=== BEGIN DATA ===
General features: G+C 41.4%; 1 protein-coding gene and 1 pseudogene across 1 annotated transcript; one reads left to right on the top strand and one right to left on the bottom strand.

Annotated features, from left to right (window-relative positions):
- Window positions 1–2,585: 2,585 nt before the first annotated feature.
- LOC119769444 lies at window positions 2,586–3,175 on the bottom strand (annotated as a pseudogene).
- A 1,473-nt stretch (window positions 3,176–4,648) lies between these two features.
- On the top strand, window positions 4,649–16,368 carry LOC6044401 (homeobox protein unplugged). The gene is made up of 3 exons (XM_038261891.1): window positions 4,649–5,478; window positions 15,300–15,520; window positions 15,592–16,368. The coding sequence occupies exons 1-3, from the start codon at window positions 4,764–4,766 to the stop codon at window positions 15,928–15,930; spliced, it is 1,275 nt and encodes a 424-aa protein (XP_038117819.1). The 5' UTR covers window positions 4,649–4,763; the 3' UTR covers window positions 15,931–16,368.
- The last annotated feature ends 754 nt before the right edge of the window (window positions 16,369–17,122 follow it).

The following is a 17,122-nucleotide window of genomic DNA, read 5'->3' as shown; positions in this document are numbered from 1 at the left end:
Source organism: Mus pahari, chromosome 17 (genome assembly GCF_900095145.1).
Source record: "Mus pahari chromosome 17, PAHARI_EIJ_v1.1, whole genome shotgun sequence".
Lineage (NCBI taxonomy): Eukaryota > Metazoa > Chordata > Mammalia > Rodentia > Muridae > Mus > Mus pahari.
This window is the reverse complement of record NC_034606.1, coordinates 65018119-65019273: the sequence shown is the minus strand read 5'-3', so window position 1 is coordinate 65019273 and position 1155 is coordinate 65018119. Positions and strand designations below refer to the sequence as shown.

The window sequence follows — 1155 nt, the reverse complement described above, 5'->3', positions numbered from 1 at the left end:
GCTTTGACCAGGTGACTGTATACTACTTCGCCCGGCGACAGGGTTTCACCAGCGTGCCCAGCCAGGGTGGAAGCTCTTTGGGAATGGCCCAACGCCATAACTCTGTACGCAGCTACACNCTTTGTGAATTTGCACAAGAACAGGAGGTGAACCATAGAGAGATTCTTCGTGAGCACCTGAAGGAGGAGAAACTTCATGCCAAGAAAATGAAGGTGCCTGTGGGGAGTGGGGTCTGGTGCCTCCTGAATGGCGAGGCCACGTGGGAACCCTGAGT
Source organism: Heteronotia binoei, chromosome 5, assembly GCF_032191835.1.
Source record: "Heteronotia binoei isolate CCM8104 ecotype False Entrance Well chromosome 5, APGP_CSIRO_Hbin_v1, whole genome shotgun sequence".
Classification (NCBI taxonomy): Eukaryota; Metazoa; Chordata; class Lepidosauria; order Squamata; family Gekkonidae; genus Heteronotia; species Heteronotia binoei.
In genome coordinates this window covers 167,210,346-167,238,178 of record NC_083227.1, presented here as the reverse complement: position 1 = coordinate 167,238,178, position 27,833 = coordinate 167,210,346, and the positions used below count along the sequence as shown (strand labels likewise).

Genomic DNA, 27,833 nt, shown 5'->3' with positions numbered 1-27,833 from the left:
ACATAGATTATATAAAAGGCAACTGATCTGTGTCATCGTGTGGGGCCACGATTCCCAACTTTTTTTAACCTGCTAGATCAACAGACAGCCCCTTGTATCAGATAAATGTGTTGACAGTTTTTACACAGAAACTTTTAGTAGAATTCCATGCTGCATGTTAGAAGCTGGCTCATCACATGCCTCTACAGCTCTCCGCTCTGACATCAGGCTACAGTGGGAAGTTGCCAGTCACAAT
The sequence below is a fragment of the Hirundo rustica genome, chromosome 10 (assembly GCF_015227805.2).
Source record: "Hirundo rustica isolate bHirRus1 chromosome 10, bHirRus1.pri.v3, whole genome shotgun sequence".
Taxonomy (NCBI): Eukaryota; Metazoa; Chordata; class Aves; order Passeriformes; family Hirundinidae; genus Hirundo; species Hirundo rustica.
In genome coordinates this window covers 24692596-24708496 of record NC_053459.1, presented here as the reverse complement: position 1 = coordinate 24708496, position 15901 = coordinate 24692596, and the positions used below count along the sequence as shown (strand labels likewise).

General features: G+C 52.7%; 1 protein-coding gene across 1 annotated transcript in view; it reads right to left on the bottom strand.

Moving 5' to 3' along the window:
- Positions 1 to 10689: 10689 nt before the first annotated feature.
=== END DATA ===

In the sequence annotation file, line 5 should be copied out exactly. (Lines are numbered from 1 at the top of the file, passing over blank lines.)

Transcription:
- A 1,473-nt stretch (window positions 3,176–4,648) lies between these two features.